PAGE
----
“When you play tennis the way Norrie does, when he’s fighting for every single point, if you start to look at your ranking and look ahead, suddenly you’re not looking at your opponent,” Wilander added.

“His strength, is that he’s like a bulldog, on top of you and fighting you. He needs to get back to that – forget about the ranking.”

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Korda Begins Season With Aussie Open Win

It may not come as a shock that Sebastian Korda upset 12th seed Cameron Norrie in the first round of the Australian Open. But few could have predicted the dominance with which the 21-year-old American dispatched his British opponent on Monday on his debut in Melbourne.

The World No. 43 cruised past Norrie 6-3, 6-0, 6-4, in the sort of never-in-doubt route normally reserved for the game’s elite. A former boys’ singles champion Down Under, Korda had the World No. 12 under his thumb from the first ball of the match.

Thanks to an immediate break in each set, Korda never trailed in Kia Arena. He did save three break points in the match—one in each set—in addition to converting on five of his 10 break point chances.

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The American was competing for the first time this season and celebrated his one-hour, 42-minute win in style, punctuating the victory with a scissor kick in honour of his father and coach, 1998 Australian Open champion Petr Korda.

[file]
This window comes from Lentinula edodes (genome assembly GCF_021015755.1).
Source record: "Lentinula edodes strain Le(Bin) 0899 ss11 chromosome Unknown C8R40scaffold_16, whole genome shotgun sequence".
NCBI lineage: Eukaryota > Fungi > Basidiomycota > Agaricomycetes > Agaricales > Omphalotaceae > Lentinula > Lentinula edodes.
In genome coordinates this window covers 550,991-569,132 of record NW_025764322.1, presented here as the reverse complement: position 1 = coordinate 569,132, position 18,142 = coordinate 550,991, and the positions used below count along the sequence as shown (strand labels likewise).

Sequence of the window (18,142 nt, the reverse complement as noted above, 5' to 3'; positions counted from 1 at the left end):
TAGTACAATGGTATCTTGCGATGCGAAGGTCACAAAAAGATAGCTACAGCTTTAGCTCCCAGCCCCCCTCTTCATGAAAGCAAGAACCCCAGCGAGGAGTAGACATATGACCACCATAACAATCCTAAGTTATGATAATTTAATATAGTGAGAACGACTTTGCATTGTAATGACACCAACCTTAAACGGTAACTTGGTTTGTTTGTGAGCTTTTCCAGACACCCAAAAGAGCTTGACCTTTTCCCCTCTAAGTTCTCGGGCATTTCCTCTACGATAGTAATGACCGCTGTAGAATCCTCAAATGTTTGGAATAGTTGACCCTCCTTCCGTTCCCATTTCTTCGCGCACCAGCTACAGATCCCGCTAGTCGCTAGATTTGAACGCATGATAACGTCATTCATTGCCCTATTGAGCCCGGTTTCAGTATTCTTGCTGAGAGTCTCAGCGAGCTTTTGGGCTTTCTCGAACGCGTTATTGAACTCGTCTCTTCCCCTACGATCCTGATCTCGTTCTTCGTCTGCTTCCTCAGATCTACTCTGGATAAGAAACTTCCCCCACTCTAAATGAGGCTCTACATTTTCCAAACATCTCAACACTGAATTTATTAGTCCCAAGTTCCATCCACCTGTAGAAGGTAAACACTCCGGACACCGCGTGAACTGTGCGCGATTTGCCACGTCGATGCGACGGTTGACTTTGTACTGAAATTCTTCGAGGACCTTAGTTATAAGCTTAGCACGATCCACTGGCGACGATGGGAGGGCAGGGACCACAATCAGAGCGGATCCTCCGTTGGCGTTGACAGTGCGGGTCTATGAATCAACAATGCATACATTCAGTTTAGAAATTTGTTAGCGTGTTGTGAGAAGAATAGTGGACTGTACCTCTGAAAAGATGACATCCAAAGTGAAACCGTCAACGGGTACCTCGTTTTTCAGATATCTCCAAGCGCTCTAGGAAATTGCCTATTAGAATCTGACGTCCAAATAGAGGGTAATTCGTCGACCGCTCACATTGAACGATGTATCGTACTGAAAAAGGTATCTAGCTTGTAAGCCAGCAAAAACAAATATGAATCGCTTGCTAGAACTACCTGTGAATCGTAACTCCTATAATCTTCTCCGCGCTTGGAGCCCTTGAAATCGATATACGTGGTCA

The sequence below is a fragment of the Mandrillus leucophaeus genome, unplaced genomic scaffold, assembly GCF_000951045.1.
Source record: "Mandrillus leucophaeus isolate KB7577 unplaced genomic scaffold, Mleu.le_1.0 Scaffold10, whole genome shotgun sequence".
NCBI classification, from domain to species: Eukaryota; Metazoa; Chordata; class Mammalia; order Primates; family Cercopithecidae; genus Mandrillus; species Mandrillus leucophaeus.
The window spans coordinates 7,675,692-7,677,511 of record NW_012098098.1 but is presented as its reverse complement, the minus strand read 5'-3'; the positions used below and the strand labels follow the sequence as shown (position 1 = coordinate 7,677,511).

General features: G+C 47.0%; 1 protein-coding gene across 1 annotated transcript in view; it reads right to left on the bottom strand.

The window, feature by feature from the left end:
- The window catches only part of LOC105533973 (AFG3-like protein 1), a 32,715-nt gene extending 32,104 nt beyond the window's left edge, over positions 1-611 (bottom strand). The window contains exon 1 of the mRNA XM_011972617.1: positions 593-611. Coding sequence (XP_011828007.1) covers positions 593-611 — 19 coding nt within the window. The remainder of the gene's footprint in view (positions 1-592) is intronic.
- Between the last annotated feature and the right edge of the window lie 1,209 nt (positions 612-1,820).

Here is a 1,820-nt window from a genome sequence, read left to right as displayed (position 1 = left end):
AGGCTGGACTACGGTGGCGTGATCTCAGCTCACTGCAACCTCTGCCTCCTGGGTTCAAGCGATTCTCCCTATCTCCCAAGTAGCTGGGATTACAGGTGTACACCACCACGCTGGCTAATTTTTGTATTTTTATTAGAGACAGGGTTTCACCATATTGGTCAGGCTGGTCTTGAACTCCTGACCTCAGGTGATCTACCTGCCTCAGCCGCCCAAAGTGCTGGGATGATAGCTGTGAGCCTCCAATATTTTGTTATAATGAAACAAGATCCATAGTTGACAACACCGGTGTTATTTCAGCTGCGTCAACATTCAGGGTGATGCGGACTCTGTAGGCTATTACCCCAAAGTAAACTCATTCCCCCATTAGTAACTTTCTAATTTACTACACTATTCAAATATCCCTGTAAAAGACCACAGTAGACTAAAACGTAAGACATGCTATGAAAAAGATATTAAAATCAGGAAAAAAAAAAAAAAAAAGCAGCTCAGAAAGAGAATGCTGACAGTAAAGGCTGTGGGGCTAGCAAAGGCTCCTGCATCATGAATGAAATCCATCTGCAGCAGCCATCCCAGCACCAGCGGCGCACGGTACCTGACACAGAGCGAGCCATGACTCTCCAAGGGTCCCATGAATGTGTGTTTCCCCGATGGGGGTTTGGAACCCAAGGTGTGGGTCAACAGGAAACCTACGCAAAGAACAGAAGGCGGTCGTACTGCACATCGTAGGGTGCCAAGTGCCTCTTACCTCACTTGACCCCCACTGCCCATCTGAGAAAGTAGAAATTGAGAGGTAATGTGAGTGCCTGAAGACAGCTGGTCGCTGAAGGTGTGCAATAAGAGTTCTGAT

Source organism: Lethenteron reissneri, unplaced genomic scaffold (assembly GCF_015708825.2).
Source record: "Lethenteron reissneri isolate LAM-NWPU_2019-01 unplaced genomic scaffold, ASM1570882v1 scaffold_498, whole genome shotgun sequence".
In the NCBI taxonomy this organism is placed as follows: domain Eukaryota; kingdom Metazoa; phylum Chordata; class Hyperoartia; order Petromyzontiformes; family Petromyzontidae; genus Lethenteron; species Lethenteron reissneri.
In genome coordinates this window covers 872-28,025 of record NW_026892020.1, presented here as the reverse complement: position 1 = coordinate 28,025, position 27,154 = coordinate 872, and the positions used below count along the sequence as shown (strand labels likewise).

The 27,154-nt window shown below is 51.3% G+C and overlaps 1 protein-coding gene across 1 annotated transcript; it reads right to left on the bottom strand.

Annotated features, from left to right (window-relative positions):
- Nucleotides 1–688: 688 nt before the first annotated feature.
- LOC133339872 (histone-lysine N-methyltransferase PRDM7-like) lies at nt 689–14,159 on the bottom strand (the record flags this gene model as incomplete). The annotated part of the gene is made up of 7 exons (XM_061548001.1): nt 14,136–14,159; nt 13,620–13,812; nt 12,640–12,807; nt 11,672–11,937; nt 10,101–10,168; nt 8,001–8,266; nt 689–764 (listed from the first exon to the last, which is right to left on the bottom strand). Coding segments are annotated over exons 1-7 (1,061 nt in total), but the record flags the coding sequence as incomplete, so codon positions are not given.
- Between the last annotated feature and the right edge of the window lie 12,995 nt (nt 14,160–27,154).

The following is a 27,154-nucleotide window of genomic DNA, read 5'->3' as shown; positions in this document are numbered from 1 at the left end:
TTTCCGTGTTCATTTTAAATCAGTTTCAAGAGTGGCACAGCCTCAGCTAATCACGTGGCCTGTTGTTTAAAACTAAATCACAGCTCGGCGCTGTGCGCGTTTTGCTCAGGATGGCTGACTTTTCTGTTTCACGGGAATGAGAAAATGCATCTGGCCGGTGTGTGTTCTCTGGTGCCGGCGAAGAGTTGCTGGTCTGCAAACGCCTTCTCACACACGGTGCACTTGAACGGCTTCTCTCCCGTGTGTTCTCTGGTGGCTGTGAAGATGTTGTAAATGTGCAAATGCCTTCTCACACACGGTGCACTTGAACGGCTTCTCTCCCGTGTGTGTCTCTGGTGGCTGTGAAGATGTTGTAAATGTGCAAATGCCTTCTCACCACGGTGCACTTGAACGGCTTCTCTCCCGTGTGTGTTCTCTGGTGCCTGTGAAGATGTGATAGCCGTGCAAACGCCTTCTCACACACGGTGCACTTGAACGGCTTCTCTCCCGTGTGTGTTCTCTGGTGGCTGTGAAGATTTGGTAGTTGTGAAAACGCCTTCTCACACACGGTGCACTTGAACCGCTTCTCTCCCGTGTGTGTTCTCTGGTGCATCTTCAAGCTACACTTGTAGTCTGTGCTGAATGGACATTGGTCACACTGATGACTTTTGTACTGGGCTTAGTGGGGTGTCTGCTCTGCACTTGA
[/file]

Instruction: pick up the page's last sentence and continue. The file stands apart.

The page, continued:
Next up for Korda, who captured his maiden tour-level title in Parma last year, is the winner of the all-French clash between World No. 100 Corentin Moutet and wild card Lucas Pouille.

Norrie won tour-level titles in Los Cabos and Indian Wells in 2021 and made his debut at the Nitto ATP Finals in Turin as an alternate. However, the 26-year-old has yet to find his top form this season.

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Norrie crashes out to ruthless Korda in straight sets

Cameron Norrie has been knocked out of the opening round of the Australian Open after falling to Sebastian Korda 6-3 6-0 6-4.

Norrie struggled to get into a rhythm against his American opponent, who was making his main draw debut at the Australian Open, and was bagelled in the second set which has not happened to the Brit since 2019.

Korda took just 32 minutes to take the first set and rattled off the opening three games comfortably to build up a commanding lead. Norrie held his service games for the remainder of the set, but was not enough to get back into the opener.

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Korda’s confidence grew in the second set with the 21-year-old’s first serve proving a real problem for his British opponent. Norrie failed to register a break point as Korda went on a seven-game winning streak.

The third set was equally rapid as Korda, who was playing in his first match in 2022, converted his fifth break point in the opening game with a rocket of a backhand when he returned a Norrie serve.